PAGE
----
I couldn’t help but take this shot when I was in Chicago the other day as I loved the architectural detail & how it stood out from the other buildings. While some work was definitely going on inside which involved a large dumpster (renovation), some work was going on outside which left the copper patina showing (top area) as they removed the associated black soot (lower area) which brings us to todays piece, is that work considered conservation or restoration? (I got to say the picture doesn’t really do this place justice & while some areas look like they maybe stone, most of it looked like copper to me – unfortunately I couldn’t get any closer to see it better)
Conservation or Restoration?
Now-a-days, many use these two words almost interchangeably so that they are seemingly almost indistinguishable. With that when doing work on historic homes (& as it relates to many other fields,) the words have some very subtle but very distinct differences. To use the ever popular “Clif Notes” version…
- Conservation – preserve against further deterioration
- Restoration – restore the original appearance and functionality
As you may guess there is generally more to it than that; a conservator is generally focused on examining an item, looks at all options to preserve it, preserving it, & documenting everything. For one interested in restoration, while they may do similar steps their primary focus is on how to restore it so it works & looks as close to the original as they can deduce. One area to be careful with is just how does one plan to restore an item as some companies will do a wholesale replacement of the piece based off molds which maybe or might not be what you are looking for. One example of this is stone lintel might be replaced from one made of concrete or an exterior wood ornament is replaced by one made of PVC or foam.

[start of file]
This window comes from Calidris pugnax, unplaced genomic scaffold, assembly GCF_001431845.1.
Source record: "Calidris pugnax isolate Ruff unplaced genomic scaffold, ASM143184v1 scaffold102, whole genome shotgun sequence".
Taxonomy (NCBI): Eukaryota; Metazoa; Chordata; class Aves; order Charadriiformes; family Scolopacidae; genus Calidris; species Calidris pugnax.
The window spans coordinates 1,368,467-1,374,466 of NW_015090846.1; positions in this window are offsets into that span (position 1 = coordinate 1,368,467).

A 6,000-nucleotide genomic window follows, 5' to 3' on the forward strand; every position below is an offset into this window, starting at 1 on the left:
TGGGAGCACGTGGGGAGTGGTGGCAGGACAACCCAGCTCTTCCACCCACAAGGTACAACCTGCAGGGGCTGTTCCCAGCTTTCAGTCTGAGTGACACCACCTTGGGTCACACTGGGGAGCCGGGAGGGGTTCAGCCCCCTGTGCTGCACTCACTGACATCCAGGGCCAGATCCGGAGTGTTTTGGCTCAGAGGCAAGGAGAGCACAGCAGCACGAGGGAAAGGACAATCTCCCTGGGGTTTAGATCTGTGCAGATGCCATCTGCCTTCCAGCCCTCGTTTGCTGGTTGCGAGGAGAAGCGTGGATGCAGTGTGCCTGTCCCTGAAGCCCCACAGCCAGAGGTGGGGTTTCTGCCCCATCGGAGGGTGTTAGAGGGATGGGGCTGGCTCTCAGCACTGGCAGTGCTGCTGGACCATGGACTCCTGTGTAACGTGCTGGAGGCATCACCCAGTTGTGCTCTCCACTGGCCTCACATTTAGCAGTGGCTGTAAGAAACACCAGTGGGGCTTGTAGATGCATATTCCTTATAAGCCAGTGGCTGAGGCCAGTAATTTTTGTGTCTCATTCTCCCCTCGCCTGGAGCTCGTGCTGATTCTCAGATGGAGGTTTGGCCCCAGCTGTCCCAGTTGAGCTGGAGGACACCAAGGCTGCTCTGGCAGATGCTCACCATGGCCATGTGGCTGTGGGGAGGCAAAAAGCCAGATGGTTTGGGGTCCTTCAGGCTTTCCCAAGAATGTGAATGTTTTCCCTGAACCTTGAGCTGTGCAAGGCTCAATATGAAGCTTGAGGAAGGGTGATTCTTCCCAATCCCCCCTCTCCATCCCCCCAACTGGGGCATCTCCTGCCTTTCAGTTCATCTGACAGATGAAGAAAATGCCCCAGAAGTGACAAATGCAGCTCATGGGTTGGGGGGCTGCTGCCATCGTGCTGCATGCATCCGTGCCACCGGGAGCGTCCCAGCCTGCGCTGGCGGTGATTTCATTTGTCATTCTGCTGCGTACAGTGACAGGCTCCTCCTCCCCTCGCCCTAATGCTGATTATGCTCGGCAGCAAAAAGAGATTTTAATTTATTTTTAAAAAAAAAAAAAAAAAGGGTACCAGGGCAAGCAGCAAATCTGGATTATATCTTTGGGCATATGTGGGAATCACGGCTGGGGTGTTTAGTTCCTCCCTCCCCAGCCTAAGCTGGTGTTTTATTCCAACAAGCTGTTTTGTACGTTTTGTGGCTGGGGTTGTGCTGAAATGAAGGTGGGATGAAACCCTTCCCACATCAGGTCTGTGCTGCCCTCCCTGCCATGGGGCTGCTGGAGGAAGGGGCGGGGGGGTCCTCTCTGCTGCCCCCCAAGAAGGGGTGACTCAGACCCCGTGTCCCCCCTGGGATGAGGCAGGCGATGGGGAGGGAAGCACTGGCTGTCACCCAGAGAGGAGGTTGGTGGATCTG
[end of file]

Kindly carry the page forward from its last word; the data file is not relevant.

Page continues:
One other term that occasionally pops up is preservationist – for example my good friend John Poole @ Birmingham Point calls himself a preservationist. Instead of “preserving an item” like a conservator would do, his & many others focus is on saving older historic homes from demolition & if at all possible cataloging the details found in them.
In essence, make sure you know what you need fully and will accept & don’t just assume that because a company or individual calls themselves a conservator, or restoration specialist that is what you are looking for. As for the question above – I would lean more towards the cleaning work as conservation as they are not trying to return the item to its original shiny state but interested in keeping the look & patina that the years have bestowed upon it. If you do look closely at the picture though you can see some examples of restoration work that has happened as you have some nice new shiny copper flashings that have been added – as for when that was done I couldn’t begin to guess except for to say it was pretty recent. Agree, disagree, or do you have something to add, please feel free to let us know in the comments below…
Todays vocabulary versus…
One of the interesting facets is seeing how quickly our vocabulary is shrinking… ok or maybe I just needed a laugh – trust me it’s good